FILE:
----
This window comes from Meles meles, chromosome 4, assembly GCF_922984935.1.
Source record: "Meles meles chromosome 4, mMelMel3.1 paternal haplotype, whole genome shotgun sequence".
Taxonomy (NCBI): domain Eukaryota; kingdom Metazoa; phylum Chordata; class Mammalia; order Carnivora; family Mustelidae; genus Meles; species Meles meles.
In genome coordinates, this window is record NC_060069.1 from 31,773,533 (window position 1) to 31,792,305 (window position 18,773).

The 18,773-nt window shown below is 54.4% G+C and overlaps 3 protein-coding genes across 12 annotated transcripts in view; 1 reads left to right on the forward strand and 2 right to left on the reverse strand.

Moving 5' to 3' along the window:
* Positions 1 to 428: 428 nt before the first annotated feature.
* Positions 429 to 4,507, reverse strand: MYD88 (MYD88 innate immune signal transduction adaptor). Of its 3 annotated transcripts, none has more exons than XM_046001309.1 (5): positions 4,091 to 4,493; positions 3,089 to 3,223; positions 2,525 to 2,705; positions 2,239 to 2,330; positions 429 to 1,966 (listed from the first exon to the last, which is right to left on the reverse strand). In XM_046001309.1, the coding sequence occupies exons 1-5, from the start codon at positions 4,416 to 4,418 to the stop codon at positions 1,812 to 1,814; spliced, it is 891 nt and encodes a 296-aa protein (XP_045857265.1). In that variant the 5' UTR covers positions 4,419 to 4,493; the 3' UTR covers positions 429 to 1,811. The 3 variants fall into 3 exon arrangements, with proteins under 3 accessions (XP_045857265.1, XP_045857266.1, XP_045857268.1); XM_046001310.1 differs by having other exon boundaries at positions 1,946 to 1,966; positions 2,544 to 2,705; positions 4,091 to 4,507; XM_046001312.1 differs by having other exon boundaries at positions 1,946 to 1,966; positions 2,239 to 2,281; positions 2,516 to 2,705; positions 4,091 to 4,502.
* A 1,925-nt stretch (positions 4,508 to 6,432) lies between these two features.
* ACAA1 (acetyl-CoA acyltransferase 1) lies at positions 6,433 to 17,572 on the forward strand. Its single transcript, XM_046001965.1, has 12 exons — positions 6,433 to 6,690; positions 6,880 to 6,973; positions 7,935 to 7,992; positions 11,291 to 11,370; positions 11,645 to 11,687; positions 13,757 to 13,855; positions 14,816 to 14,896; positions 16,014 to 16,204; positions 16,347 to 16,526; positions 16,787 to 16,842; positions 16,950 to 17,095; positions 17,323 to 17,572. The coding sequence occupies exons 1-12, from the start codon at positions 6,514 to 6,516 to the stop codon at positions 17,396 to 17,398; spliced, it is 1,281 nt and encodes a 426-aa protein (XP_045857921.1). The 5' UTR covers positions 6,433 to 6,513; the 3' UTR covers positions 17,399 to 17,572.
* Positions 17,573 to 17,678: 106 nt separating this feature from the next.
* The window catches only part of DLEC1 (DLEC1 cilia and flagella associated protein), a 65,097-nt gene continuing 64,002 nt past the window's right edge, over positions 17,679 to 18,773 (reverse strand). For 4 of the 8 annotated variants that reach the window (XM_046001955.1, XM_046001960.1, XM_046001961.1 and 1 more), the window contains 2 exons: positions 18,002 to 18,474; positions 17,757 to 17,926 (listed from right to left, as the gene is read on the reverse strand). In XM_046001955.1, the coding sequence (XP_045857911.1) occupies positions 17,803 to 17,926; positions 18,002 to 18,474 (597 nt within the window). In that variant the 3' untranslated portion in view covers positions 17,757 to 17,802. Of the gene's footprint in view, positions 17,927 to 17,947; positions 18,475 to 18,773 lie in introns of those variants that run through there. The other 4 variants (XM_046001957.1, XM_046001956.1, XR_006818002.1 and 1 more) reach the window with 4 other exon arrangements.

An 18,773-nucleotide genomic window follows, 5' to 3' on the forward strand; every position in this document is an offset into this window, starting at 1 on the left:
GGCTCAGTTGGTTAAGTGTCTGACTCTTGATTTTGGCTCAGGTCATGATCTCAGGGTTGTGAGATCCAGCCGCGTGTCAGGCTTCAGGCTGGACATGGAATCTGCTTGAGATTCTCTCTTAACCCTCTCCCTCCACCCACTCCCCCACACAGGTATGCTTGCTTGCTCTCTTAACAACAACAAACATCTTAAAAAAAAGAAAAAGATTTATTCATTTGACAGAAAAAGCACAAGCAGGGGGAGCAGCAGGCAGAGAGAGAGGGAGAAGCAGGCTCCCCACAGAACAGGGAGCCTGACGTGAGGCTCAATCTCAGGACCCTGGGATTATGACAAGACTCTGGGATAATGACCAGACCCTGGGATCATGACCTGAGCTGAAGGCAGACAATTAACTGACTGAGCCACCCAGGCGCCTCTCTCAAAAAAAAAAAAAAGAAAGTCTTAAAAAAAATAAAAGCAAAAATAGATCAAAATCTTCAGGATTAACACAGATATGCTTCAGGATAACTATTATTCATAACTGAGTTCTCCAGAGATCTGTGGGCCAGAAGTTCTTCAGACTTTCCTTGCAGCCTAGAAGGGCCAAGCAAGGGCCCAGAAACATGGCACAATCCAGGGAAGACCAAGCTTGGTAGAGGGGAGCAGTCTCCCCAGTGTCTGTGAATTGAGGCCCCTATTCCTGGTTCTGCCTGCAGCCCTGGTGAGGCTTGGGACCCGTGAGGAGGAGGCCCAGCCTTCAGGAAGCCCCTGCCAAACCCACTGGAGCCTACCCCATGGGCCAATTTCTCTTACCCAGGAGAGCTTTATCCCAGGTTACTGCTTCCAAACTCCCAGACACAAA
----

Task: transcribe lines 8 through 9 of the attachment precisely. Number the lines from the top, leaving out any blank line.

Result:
* Positions 429 to 4,507, reverse strand: MYD88 (MYD88 innate immune signal transduction adaptor). Of its 3 annotated transcripts, none has more exons than XM_046001309.1 (5): positions 4,091 to 4,493; positions 3,089 to 3,223; positions 2,525 to 2,705; positions 2,239 to 2,330; positions 429 to 1,966 (listed from the first exon to the last, which is right to left on the reverse strand). In XM_046001309.1, the coding sequence occupies exons 1-5, from the start codon at positions 4,416 to 4,418 to the stop codon at positions 1,812 to 1,814; spliced, it is 891 nt and encodes a 296-aa protein (XP_045857265.1). In that variant the 5' UTR covers positions 4,419 to 4,493; the 3' UTR covers positions 429 to 1,811. The 3 variants fall into 3 exon arrangements, with proteins under 3 accessions (XP_045857265.1, XP_045857266.1, XP_045857268.1); XM_046001310.1 differs by having other exon boundaries at positions 1,946 to 1,966; positions 2,544 to 2,705; positions 4,091 to 4,507; XM_046001312.1 differs by having other exon boundaries at positions 1,946 to 1,966; positions 2,239 to 2,281; positions 2,516 to 2,705; positions 4,091 to 4,502.
* A 1,925-nt stretch (positions 4,508 to 6,432) lies between these two features.